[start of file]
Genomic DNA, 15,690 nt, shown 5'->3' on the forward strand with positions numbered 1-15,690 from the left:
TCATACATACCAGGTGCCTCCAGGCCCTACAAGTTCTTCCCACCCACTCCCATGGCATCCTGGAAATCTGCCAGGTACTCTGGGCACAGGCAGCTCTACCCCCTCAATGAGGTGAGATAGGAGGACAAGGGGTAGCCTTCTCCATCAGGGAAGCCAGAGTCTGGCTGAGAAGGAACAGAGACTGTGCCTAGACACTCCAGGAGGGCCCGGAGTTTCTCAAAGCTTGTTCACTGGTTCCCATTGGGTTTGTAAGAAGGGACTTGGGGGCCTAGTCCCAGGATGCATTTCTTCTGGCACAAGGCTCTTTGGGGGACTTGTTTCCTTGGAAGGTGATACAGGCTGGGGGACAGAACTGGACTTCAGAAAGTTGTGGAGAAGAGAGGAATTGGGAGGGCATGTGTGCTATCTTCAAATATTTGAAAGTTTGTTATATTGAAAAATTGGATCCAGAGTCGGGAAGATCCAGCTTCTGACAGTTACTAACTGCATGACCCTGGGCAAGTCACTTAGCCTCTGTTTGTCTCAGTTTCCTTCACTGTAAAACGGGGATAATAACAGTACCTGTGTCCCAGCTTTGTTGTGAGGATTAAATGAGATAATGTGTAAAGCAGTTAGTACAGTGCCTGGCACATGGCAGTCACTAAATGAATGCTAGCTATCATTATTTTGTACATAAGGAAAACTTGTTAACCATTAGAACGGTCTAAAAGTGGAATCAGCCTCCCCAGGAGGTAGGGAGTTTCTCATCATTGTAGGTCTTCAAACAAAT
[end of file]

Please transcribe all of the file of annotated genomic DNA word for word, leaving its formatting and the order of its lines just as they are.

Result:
Genomic DNA, 15,690 nt, shown 5'->3' on the forward strand with positions numbered 1-15,690 from the left:
TCATACATACCAGGTGCCTCCAGGCCCTACAAGTTCTTCCCACCCACTCCCATGGCATCCTGGAAATCTGCCAGGTACTCTGGGCACAGGCAGCTCTACCCCCTCAATGAGGTGAGATAGGAGGACAAGGGGTAGCCTTCTCCATCAGGGAAGCCAGAGTCTGGCTGAGAAGGAACAGAGACTGTGCCTAGACACTCCAGGAGGGCCCGGAGTTTCTCAAAGCTTGTTCACTGGTTCCCATTGGGTTTGTAAGAAGGGACTTGGGGGCCTAGTCCCAGGATGCATTTCTTCTGGCACAAGGCTCTTTGGGGGACTTGTTTCCTTGGAAGGTGATACAGGCTGGGGGACAGAACTGGACTTCAGAAAGTTGTGGAGAAGAGAGGAATTGGGAGGGCATGTGTGCTATCTTCAAATATTTGAAAGTTTGTTATATTGAAAAATTGGATCCAGAGTCGGGAAGATCCAGCTTCTGACAGTTACTAACTGCATGACCCTGGGCAAGTCACTTAGCCTCTGTTTGTCTCAGTTTCCTTCACTGTAAAACGGGGATAATAACAGTACCTGTGTCCCAGCTTTGTTGTGAGGATTAAATGAGATAATGTGTAAAGCAGTTAGTACAGTGCCTGGCACATGGCAGTCACTAAATGAATGCTAGCTATCATTATTTTGTACATAAGGAAAACTTGTTAACCATTAGAACGGTCTAAAAGTGGAATCAGCCTCCCCAGGAGGTAGGGAGTTTCTCATCATTGTAGGTCTTCAAACAAAT